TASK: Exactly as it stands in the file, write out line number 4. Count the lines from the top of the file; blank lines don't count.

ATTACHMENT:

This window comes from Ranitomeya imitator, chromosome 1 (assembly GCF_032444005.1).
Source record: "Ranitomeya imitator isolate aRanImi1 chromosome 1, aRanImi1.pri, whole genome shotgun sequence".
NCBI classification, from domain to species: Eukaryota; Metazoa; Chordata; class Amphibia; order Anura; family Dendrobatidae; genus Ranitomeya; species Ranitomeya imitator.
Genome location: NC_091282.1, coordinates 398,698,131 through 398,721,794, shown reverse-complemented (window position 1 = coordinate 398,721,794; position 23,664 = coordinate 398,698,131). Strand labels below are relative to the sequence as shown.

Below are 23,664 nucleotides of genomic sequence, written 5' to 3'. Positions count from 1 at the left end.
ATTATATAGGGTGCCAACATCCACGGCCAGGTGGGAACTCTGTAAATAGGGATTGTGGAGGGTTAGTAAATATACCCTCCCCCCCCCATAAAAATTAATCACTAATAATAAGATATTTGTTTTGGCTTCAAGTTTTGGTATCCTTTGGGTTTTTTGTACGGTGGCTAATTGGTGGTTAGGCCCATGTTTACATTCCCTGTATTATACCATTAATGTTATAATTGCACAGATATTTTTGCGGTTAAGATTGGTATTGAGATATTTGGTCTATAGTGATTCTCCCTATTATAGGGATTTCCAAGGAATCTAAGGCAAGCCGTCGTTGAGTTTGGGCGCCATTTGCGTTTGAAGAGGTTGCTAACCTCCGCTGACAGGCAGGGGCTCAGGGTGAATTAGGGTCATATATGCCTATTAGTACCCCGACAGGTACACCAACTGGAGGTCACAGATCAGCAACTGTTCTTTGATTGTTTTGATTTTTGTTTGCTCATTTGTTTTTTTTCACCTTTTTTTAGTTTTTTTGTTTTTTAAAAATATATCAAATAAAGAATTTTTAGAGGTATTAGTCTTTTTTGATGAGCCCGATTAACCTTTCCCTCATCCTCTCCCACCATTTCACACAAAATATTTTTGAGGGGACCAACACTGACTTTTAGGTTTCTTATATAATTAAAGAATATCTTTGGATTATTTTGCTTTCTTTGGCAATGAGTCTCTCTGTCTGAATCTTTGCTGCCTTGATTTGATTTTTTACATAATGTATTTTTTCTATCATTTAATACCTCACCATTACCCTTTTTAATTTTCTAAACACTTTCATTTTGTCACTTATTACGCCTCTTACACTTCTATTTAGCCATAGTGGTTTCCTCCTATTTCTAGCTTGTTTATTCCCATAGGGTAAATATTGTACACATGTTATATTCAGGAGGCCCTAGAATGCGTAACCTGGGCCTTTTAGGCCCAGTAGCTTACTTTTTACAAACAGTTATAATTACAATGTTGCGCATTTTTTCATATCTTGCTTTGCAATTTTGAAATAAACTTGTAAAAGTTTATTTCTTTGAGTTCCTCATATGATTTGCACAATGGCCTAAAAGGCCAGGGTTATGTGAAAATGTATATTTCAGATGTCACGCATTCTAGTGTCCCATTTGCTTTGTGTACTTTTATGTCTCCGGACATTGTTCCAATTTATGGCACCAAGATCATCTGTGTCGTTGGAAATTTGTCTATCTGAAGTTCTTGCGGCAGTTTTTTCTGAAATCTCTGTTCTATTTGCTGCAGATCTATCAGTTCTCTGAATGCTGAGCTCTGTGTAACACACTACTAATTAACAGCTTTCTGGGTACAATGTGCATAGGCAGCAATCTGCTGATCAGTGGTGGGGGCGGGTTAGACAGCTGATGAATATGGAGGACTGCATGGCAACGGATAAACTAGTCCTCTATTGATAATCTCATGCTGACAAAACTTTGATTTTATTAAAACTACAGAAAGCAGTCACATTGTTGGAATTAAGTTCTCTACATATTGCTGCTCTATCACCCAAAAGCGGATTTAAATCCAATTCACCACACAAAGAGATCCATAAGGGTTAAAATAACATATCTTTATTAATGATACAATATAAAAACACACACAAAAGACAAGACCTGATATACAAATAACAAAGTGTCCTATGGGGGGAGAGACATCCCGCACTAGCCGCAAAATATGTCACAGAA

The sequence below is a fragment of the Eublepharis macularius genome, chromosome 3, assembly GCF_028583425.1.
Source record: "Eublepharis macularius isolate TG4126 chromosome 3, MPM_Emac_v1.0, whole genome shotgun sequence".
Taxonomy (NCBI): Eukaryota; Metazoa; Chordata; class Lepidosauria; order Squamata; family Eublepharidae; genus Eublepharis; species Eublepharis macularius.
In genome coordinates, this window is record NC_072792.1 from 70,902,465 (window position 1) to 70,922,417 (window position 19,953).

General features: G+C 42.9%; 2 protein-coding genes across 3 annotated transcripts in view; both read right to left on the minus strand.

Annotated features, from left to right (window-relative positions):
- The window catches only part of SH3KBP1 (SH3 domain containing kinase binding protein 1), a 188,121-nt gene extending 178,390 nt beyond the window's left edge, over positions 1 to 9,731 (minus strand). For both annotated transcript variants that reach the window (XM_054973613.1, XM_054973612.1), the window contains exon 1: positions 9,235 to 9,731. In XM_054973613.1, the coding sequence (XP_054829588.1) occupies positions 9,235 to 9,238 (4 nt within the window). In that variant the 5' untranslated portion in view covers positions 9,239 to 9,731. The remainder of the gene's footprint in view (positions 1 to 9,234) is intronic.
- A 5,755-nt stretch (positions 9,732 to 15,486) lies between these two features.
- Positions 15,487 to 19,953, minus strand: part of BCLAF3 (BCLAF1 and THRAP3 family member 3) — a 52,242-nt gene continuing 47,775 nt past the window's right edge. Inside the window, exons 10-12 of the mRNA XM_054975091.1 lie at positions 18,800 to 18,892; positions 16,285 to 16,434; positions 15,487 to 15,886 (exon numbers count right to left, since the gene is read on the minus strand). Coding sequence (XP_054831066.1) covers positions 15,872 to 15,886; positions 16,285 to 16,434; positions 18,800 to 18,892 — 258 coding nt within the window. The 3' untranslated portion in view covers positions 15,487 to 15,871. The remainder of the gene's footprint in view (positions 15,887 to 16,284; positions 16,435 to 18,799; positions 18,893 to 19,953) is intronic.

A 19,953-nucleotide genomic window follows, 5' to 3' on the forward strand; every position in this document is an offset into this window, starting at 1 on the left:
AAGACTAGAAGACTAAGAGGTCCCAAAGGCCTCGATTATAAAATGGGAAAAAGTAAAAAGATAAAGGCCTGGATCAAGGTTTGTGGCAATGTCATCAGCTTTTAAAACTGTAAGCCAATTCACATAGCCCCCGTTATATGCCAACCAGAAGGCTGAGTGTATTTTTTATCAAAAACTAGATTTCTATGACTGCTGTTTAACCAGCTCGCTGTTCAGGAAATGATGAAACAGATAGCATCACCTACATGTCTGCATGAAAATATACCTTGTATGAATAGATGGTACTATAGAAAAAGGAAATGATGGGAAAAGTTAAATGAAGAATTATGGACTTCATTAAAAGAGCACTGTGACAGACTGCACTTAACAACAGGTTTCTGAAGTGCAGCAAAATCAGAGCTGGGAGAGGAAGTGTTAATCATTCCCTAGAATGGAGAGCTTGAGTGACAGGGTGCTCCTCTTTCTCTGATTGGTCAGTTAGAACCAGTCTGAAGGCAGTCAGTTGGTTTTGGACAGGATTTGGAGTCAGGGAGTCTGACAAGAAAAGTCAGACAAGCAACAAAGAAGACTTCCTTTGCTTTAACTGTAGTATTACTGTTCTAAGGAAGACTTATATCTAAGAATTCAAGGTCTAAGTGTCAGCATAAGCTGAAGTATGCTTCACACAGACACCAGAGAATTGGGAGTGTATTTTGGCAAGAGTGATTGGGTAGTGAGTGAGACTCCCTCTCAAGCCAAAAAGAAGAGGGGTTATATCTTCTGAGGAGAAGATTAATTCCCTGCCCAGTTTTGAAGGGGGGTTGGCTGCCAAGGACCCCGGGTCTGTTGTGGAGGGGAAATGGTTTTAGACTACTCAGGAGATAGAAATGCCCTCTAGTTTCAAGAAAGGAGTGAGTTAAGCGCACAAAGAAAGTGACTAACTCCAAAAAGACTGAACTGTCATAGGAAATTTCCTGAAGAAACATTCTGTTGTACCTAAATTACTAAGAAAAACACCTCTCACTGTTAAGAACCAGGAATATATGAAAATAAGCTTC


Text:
Genome location: NC_091282.1, coordinates 398,698,131 through 398,721,794, shown reverse-complemented (window position 1 = coordinate 398,721,794; position 23,664 = coordinate 398,698,131). Strand labels below are relative to the sequence as shown.